After the recent Psychology of Science conference in Pittsburgh, my partner and I traveled a little further east to visit friends in Lawrence, NJ, which is a few miles from Princeton. On the way, we stopped off at the Memphis Taproom in Philadelphia for an excellent smoked coconut club sandwich. This is a clever vegan take on the bacon sandwich, consisting of grilled lemon garlic tofu, smoked coconut, and tomato herb mayo on toasted bread. The smoked flakes of coconut actually taste like bacon! The Memphis taproom and the smoked coconut sandwich were featured on Diners, Drive-Ins, & Dives (click to see the relevant segment; the bit with the coconut club starts at 4:54). We also had the suicide onion rings and beer-battered kosher pickles with horseradish buttermilk dip. Mmmmm……

The next day, after arriving in New Jersey, our friends took us into Princeton to see the campus and the town. One of our stops on this mini-tour was to look at the art museum, which was rather impressive. Another stop was the science library. Whilst there, I had a browse through the recent issues of periodicals on display. I was looking for psychology journals, out of idle interest. They did not appear to have Cognitive Science, Cognition, or Applied Cognitive Psychology (although they may have been (a) elsewhere, or (b) subscribed to in electronic format only), but I did find recent issues of Creation Matters on the shelves. Creation Matters is a newsletter-style publication produced by the Creation Research Society. I picked up one of the recent issues and found an article explaining how mutation and natural selection do not adequately explain finches’ beaks. Maybe this is a hot topic among creationists. Fearing for my brain cells, and because the parking meter was running out, I left the library. Later, I googled Creation Matters and found the Creation Research website , where all but the most recent issues are available as pdfs.

(At this point, I feel I should issue a warning. Spending any amount of time reading the material on this site may reduce you to a gibbering wreck.)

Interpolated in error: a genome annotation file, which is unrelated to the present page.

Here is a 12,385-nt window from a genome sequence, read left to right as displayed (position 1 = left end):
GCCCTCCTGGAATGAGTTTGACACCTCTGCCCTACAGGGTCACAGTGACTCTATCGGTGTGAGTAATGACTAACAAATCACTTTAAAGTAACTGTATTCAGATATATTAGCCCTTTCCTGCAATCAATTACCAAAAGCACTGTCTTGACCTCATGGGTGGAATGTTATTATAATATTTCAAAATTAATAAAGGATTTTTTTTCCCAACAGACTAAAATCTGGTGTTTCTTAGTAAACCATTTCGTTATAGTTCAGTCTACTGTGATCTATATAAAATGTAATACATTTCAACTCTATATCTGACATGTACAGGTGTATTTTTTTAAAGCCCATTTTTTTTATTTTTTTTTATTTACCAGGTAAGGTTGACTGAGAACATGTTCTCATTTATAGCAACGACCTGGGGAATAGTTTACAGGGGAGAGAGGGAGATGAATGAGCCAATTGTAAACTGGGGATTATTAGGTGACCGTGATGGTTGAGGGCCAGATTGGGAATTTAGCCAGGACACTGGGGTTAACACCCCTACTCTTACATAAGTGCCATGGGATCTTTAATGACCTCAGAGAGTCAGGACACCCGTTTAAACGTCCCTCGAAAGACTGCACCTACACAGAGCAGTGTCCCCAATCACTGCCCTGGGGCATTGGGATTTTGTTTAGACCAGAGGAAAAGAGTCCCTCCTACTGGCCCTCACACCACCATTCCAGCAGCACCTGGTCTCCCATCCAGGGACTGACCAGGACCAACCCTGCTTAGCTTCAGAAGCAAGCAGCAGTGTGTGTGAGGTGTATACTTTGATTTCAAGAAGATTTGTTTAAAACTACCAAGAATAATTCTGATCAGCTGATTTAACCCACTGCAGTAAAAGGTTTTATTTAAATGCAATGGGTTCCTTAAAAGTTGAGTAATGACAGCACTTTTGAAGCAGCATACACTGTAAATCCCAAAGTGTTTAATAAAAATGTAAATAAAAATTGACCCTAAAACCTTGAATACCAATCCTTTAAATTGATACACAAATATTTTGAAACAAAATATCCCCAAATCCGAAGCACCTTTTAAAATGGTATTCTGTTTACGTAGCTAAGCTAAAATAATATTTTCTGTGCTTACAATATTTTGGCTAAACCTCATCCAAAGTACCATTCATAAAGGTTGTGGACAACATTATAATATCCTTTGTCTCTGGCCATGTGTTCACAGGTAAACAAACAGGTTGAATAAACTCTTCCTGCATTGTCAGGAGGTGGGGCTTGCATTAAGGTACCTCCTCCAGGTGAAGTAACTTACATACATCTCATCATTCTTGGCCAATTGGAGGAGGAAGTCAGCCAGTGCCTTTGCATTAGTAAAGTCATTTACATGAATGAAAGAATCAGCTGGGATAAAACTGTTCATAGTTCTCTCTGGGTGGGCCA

Out of idle curiosity, I picked the most recent available issue, Sept/Oct 2011, and started flicking through it. Towards the back of the publication there is an advert for the Seventh International Conference on Creationism, to be held in Pittsburgh (where we had just attended the fabulous Psychology of Science conference). What I found very interesting about the conference website is the very specific guidance given to those reviewing submissions. In principle, specific guidance to both authors and reviewers is good practice. However, the nature of these guidelines struck me as something unlike anything I’ve seen for any of the conferences I’ve submitted to and/or reviewed for:

(a) Does the Author provide a complete classification of this Summary (Area)? If the Summary is not properly classified, the Area-Editor is to classify it within another area, then the initial Area-Editor is to contact the appropriate Area-Editor for its inclusion. If unable to classify a Summary, then the EB Chairman is to be consulted for the final decision. (If a Summary is impossible to classify then it ought to be rejected or returned to the Author for resubmission).
(b) Is the Summary’s topic important to the development of the creation model?
(c) Does the Summary’s topic provide an original contribution to the creation model?
(d) Is this Summary formulated within a young-earth, young-universe framework?
(e) If (d) above is not satisfied, does this Summary offer a very constructively-positive criticism and provide a possible young-earth, young-universe alternative?
(f) If the Summary is polemical in nature, does it deal with a topic rarely discussed within the origins debate?